River Of Dust
Copyright 1996 by
I first read this in April 1997.
Several hundred years in the future, terraforming of Mars has allowed its
colonisation. However, now the glory days are gone, the terraforming
has ceased and society is in decline.
The Passman family was once one of the great political forces in the Mars
government, but those days also are passed. The father, Lon, remains a judge
but he's embittered by his experiences. His sons Breyton and Hektor
struggle to find their own place in their world. Breton is fiery and
impulsive. Hektor his thoughtful opposite.
Martian politics is riddled with corruption. There is political infighting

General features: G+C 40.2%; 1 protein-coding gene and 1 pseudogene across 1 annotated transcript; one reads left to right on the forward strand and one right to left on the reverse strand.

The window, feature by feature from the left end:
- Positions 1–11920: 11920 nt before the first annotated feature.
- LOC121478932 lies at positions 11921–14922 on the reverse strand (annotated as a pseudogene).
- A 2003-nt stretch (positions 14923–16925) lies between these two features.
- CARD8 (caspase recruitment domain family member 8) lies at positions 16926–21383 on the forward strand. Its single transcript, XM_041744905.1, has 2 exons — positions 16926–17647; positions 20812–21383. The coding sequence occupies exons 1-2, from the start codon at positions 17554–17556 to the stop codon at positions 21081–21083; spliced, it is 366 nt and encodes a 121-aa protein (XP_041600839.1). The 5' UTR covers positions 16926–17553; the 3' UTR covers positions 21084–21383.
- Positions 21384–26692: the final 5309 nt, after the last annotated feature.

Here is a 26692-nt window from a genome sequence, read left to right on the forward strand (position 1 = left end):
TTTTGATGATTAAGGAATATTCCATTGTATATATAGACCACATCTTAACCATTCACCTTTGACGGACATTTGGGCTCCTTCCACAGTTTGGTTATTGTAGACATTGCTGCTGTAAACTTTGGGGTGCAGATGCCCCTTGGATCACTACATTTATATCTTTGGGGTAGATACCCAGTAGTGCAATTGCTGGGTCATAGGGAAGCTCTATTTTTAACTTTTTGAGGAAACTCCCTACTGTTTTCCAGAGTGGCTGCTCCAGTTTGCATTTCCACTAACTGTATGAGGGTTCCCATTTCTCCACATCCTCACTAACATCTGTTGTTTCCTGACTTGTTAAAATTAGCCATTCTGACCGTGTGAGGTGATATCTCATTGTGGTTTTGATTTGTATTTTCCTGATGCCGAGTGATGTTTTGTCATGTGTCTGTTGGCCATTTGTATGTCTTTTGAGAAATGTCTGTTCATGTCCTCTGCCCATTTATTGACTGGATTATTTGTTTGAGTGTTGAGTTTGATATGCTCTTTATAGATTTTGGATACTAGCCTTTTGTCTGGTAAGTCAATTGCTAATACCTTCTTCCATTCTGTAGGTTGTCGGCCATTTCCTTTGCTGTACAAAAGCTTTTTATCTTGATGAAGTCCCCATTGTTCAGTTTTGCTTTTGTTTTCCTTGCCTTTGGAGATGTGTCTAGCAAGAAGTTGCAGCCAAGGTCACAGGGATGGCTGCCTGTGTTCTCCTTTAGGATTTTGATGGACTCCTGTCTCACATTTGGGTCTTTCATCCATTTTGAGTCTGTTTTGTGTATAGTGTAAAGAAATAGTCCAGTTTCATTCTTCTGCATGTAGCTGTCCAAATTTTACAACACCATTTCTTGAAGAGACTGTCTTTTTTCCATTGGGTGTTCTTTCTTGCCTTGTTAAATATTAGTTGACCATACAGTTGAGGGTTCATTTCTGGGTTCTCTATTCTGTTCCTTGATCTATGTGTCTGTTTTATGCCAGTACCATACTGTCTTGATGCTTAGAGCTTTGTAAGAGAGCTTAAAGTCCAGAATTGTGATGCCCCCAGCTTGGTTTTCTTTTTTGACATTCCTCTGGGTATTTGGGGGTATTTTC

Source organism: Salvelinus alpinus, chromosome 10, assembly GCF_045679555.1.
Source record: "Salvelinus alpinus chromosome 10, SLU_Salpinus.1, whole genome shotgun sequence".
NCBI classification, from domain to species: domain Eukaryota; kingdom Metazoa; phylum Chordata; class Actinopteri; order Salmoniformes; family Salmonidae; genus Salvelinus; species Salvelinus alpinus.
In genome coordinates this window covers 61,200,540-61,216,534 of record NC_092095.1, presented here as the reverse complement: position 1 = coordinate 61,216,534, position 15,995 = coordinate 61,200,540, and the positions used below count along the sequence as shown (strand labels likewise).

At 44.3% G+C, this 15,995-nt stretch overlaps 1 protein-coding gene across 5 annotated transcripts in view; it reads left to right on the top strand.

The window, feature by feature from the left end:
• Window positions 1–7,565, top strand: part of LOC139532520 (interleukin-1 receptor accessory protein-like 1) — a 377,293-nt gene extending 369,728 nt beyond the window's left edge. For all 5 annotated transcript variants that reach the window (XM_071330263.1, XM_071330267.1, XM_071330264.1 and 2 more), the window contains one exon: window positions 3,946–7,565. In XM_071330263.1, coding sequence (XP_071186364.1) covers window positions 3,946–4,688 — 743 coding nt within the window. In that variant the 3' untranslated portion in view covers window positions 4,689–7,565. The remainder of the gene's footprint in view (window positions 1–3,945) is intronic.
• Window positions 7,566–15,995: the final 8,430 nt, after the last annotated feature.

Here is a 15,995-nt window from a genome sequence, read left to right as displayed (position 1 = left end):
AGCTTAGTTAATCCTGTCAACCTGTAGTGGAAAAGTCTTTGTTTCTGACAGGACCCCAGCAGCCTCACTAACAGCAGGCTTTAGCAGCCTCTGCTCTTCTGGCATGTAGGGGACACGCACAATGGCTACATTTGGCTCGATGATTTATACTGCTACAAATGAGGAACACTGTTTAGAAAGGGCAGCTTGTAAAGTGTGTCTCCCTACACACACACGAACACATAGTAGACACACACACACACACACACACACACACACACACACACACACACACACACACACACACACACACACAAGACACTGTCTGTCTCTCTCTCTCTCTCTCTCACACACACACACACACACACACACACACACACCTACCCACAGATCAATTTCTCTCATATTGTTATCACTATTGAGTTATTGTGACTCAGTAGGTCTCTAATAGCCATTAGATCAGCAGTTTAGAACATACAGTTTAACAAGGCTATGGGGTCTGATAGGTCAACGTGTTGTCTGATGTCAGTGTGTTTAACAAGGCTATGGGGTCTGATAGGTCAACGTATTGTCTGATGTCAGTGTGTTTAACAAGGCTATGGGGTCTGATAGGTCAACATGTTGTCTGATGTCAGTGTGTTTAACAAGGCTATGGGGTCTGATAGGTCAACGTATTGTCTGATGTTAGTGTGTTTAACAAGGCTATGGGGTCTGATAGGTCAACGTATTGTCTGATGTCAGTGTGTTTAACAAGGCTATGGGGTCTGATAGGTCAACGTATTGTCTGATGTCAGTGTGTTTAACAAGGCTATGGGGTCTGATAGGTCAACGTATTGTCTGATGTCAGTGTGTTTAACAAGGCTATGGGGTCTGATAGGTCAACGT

between the two competing security organisations - the Earth-aligned Insec
and the local Vigil. Now there's a new Governor appointed by Earth, and who
comes with a dangerous reputation.
The Martians themselves are dissatisfied with Earth rule but without a strong
leader Mars opposition is disorganised.
Out in the Martian desert, Rudolf Hounslow's Pure Land School is becoming
the focus for what may become a violent political upheaval.
I had mixed feelings about this book. Jablokov tells a tale of guilt and
sibling rivalry set in a convincing world of a Mars in decline, hundreds of years in our
future. The novel is occasionally insightful and quite powerful albeit in a slow and
sluggish way. There are some interesting characters: Brenda Marr, Fabian,
Egypt and Miriam.
I also found myself somewhat unclear about the politics - I never quite
understood the objectives of any of the political entities, but perhaps
that was simply realistic writing.
Loaded on the 10th April 2002.